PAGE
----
CQRS Performance Engineering: Read vs Read/Write Models

I’ve used a lot of different architectures, patterns and implementations that revolve around the core concept of command-query separation (CQS) and the more recent label of command-query responsibility separation (CQRS). The ideas behind these principles help us create code that targeted to a single purpose, generally side-effect free and easier to work with and maintain. In the last few days, though, I’ve begun to see how CQRS can be used for performance engineering as well.

Performance Problems With A Common Pattern

A few weeks ago, our product owner reported a performance problem with a control that is used on two screens in our handheld / Compact Framework application. This control is not terribly complicated – it has 4 drop down lists, each one loaded based on the data selected in the previous one. I’m pretty sure every developer has created a series of drop down lists like this at some point in their career. It’s not difficult… it just takes a little time and effort to handle all the cases of no items found, auto-selecting if there’s only a single item in the list, having a “Select One” or other default option, etc.

After digging into the offending control, I found that it was doing the following for every drop down list on the control:

Data Load / Display:

  1. Load all data from the database into a DataTable
  2. Convert each row of data into the full object it represents
  3. Convert each object into a simple Name/Value Lookup object
  4. Bind the Lookup objects to the drop down list

Data Select / Use (on selected index changed):

  1. Get Value (ID) of the selected lookup item and load the full object for that ID
  2. Run the Data Load / Display for the next drop down list based on the ID of the object
  3. Publish the selected object on an event so the parent form could respond to it as needed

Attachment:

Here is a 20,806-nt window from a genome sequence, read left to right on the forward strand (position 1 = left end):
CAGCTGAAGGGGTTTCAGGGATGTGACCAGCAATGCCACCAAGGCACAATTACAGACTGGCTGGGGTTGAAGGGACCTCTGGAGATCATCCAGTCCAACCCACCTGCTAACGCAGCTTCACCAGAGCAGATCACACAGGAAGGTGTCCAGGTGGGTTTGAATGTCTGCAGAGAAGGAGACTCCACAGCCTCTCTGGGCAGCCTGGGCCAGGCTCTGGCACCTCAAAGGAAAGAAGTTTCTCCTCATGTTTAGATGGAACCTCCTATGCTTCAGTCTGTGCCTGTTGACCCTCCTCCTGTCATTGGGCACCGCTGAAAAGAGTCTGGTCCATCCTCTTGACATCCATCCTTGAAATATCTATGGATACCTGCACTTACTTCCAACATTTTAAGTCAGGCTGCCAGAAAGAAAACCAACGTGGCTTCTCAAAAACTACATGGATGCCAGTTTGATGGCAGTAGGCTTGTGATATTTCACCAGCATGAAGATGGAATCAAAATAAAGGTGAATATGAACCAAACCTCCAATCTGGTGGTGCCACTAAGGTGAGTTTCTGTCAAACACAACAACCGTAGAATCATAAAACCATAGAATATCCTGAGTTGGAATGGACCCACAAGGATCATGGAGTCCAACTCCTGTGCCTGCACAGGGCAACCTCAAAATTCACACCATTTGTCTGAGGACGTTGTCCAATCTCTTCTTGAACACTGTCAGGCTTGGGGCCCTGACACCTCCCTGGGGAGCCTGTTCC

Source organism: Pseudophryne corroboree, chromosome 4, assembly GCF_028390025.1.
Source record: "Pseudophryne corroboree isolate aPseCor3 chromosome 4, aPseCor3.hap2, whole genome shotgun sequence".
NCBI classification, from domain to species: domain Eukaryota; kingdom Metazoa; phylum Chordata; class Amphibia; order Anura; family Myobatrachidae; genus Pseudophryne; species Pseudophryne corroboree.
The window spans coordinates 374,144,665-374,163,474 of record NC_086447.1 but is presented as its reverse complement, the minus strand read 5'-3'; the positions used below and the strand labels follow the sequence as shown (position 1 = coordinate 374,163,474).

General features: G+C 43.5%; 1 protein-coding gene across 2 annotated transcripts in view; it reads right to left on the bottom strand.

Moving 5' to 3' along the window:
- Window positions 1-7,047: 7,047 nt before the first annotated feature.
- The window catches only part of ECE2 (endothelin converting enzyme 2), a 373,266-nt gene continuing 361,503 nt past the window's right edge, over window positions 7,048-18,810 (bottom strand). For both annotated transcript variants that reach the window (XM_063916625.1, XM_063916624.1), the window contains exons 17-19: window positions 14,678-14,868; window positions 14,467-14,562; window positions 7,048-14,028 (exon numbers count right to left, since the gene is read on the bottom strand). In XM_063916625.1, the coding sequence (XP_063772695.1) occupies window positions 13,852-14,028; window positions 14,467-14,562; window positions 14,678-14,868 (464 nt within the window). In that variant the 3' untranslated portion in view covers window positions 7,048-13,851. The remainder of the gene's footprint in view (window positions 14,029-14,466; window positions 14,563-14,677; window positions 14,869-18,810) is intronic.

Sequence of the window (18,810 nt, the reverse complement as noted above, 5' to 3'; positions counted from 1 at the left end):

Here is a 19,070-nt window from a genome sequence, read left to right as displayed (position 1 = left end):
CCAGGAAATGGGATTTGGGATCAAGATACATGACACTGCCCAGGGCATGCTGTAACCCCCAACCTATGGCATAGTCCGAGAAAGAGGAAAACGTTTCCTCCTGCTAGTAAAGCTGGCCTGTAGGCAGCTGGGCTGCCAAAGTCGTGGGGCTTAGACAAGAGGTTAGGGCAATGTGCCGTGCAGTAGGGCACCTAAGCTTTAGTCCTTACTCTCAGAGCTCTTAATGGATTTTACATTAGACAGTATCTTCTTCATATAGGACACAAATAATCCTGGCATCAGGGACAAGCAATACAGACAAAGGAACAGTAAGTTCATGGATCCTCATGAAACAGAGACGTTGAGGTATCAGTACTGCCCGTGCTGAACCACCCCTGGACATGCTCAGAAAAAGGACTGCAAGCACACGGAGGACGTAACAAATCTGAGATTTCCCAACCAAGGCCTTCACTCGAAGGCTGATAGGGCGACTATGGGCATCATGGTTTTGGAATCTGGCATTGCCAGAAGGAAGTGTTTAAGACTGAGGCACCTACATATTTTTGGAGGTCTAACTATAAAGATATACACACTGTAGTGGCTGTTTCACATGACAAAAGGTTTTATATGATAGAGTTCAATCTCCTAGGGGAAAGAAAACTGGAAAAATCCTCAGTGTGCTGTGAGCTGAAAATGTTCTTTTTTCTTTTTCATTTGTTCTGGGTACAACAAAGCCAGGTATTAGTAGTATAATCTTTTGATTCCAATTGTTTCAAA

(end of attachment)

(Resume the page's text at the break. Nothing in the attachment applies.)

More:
This is a pattern that I see a lot of – whether it’s WinForms or WebForms development. It’s especially common in a WebForms environment, though, where there is not state on the view implementation. Unfortunately, this pattern and implementation is very problematic when it comes to performance. The actual performance on the control in question was so bad that we resorted to using asynchronous commands to retrieve the data for the drop down lists. This let us keep the UI “responsive” to the user – it prevented the screen from locking up with strange artifacts for the 3 to 5 seconds that it took to load any given drop down list.


Separation Of Concerns

Why would I want to load the entire set of data from the database and deserialize that into the full object model just so I can bind the name and id of the objects to a drop down list and then re-load the same object from the database again? That doesn’t make much sense to me – even in a web environment where I should bind nothing more than the name and id in the form. In a WinForms environment, though, I guess I can see “the easy way out” by loading up the objects with my existing data access infrastructure… but that just doesn’t make any sense other than being lazy.

Here’s the crux of a read-only or view model in this situation: if I’m only going to display the name and id of the objects, then that’s all I should load.


Load View Model, Lazy Load Full Object When Its Needed

To solve the performance problems in this control, I decided to use the basic CQRS tenants of separating my view model, which is a read-only representation of my data, from the object model which is a read/write representation. Here’s the new approach I took to solve the performance problems, with each of the drop down lists:

Data Load / Display

  1. Load the name and id only, from the database using a DataReader
  2. Populate a generic Lookup object with the name / id of each record
  3. Bind the drop down list to the Lookup objects

Data Select / Use